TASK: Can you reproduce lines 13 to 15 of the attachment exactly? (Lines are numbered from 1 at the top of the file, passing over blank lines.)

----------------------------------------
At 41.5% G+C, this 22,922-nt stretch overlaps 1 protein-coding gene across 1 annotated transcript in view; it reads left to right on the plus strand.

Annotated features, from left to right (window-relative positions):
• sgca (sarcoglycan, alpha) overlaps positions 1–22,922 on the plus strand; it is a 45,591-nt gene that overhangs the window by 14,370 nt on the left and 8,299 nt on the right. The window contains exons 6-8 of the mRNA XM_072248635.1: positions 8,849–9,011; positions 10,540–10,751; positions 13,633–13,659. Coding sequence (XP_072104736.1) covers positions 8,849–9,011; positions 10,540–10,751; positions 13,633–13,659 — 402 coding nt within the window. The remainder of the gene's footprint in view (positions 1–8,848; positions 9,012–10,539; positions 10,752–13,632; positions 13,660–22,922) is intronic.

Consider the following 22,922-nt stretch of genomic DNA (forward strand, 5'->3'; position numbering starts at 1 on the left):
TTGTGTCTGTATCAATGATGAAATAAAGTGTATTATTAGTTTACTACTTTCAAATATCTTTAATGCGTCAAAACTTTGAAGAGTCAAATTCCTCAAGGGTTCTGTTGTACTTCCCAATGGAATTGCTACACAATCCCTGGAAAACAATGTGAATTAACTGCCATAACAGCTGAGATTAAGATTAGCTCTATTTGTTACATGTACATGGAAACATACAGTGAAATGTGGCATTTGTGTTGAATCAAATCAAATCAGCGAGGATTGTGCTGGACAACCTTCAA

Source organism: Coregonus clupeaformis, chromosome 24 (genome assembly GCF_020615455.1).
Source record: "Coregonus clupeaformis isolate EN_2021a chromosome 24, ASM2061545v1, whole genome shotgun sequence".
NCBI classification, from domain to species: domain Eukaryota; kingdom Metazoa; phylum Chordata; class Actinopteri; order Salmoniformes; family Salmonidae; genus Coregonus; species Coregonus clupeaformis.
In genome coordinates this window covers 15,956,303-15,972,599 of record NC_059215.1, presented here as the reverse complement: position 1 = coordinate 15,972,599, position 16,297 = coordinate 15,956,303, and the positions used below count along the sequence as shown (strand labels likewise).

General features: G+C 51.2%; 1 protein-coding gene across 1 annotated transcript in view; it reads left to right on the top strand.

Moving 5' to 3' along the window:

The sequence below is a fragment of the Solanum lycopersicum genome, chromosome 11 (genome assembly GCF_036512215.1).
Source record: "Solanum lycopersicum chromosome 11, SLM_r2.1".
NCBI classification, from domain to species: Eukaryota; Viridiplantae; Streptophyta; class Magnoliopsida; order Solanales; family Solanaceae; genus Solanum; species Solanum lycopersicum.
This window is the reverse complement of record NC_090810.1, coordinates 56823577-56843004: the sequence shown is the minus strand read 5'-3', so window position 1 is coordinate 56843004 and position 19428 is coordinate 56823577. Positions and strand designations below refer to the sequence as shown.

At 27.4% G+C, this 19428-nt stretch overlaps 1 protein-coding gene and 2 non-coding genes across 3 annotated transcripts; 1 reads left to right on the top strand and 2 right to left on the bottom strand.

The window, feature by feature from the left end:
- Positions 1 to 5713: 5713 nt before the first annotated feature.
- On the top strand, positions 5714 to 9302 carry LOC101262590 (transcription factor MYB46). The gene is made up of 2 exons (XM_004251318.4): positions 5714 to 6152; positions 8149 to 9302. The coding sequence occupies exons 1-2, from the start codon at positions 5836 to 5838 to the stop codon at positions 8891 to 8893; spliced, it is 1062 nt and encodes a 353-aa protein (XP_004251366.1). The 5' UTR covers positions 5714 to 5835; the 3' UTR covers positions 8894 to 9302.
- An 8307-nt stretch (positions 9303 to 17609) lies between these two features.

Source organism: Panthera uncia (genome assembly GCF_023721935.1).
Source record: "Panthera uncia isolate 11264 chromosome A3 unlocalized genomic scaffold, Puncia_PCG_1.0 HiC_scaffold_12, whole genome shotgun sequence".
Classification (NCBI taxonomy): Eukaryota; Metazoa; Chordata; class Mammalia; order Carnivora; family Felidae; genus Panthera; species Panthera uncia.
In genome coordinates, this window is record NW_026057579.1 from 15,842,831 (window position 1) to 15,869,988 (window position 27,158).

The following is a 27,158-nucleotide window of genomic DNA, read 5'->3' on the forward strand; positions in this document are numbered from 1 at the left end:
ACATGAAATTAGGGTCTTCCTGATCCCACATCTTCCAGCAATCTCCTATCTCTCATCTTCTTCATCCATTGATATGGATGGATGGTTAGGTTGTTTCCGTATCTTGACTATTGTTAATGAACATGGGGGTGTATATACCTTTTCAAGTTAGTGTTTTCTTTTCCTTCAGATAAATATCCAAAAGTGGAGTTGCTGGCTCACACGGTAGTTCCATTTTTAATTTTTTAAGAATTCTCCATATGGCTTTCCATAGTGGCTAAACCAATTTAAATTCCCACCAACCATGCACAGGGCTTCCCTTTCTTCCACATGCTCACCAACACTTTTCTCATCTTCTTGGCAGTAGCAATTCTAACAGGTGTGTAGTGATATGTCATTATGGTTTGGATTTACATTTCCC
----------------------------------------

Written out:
Source record: "Solanum lycopersicum chromosome 11, SLM_r2.1".
NCBI classification, from domain to species: Eukaryota; Viridiplantae; Streptophyta; class Magnoliopsida; order Solanales; family Solanaceae; genus Solanum; species Solanum lycopersicum.
This window is the reverse complement of record NC_090810.1, coordinates 56823577-56843004: the sequence shown is the minus strand read 5'-3', so window position 1 is coordinate 56843004 and position 19428 is coordinate 56823577. Positions and strand designations below refer to the sequence as shown.